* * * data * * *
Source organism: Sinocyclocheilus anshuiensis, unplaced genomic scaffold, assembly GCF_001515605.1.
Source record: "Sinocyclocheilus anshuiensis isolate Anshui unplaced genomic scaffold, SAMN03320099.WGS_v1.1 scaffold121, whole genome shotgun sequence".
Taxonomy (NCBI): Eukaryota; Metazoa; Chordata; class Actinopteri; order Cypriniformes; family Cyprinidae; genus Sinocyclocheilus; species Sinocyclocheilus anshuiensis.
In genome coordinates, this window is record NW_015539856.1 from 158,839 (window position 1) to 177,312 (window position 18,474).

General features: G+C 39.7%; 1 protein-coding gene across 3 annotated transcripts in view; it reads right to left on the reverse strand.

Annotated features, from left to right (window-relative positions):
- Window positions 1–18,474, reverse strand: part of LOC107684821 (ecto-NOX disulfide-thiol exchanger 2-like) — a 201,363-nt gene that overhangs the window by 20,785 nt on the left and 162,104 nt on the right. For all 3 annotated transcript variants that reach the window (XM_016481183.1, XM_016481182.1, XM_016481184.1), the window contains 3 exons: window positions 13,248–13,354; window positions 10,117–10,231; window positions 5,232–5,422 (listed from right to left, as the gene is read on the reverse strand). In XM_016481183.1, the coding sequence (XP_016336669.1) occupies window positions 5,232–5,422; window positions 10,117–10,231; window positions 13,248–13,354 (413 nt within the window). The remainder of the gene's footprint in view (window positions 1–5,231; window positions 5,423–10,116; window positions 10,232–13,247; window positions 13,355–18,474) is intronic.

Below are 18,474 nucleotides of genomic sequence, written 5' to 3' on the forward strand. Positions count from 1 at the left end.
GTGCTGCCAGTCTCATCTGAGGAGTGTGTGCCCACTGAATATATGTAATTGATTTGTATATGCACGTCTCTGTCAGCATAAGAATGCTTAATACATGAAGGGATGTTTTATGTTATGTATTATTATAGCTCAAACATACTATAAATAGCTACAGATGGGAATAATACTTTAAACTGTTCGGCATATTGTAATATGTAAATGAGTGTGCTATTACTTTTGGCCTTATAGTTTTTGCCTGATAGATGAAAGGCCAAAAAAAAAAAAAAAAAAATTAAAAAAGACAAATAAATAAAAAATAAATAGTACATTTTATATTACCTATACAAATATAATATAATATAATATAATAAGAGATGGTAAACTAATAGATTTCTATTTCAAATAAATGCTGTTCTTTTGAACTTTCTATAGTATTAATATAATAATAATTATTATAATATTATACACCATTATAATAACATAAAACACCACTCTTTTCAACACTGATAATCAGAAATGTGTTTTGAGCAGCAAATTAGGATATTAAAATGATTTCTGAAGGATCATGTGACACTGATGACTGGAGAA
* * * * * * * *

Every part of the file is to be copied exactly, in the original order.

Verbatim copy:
Source organism: Sinocyclocheilus anshuiensis, unplaced genomic scaffold, assembly GCF_001515605.1.
Source record: "Sinocyclocheilus anshuiensis isolate Anshui unplaced genomic scaffold, SAMN03320099.WGS_v1.1 scaffold121, whole genome shotgun sequence".
Taxonomy (NCBI): Eukaryota; Metazoa; Chordata; class Actinopteri; order Cypriniformes; family Cyprinidae; genus Sinocyclocheilus; species Sinocyclocheilus anshuiensis.
In genome coordinates, this window is record NW_015539856.1 from 158,839 (window position 1) to 177,312 (window position 18,474).

General features: G+C 39.7%; 1 protein-coding gene across 3 annotated transcripts in view; it reads right to left on the reverse strand.

Annotated features, from left to right (window-relative positions):
- Window positions 1–18,474, reverse strand: part of LOC107684821 (ecto-NOX disulfide-thiol exchanger 2-like) — a 201,363-nt gene that overhangs the window by 20,785 nt on the left and 162,104 nt on the right. For all 3 annotated transcript variants that reach the window (XM_016481183.1, XM_016481182.1, XM_016481184.1), the window contains 3 exons: window positions 13,248–13,354; window positions 10,117–10,231; window positions 5,232–5,422 (listed from right to left, as the gene is read on the reverse strand). In XM_016481183.1, the coding sequence (XP_016336669.1) occupies window positions 5,232–5,422; window positions 10,117–10,231; window positions 13,248–13,354 (413 nt within the window). The remainder of the gene's footprint in view (window positions 1–5,231; window positions 5,423–10,116; window positions 10,232–13,247; window positions 13,355–18,474) is intronic.

Below are 18,474 nucleotides of genomic sequence, written 5' to 3' on the forward strand. Positions count from 1 at the left end.
GTGCTGCCAGTCTCATCTGAGGAGTGTGTGCCCACTGAATATATGTAATTGATTTGTATATGCACGTCTCTGTCAGCATAAGAATGCTTAATACATGAAGGGATGTTTTATGTTATGTATTATTATAGCTCAAACATACTATAAATAGCTACAGATGGGAATAATACTTTAAACTGTTCGGCATATTGTAATATGTAAATGAGTGTGCTATTACTTTTGGCCTTATAGTTTTTGCCTGATAGATGAAAGGCCAAAAAAAAAAAAAAAAAAATTAAAAAAGACAAATAAATAAAAAATAAATAGTACATTTTATATTACCTATACAAATATAATATAATATAATATAATAAGAGATGGTAAACTAATAGATTTCTATTTCAAATAAATGCTGTTCTTTTGAACTTTCTATAGTATTAATATAATAATAATTATTATAATATTATACACCATTATAATAACATAAAACACCACTCTTTTCAACACTGATAATCAGAAATGTGTTTTGAGCAGCAAATTAGGATATTAAAATGATTTCTGAAGGATCATGTGACACTGATGACTGGAGAA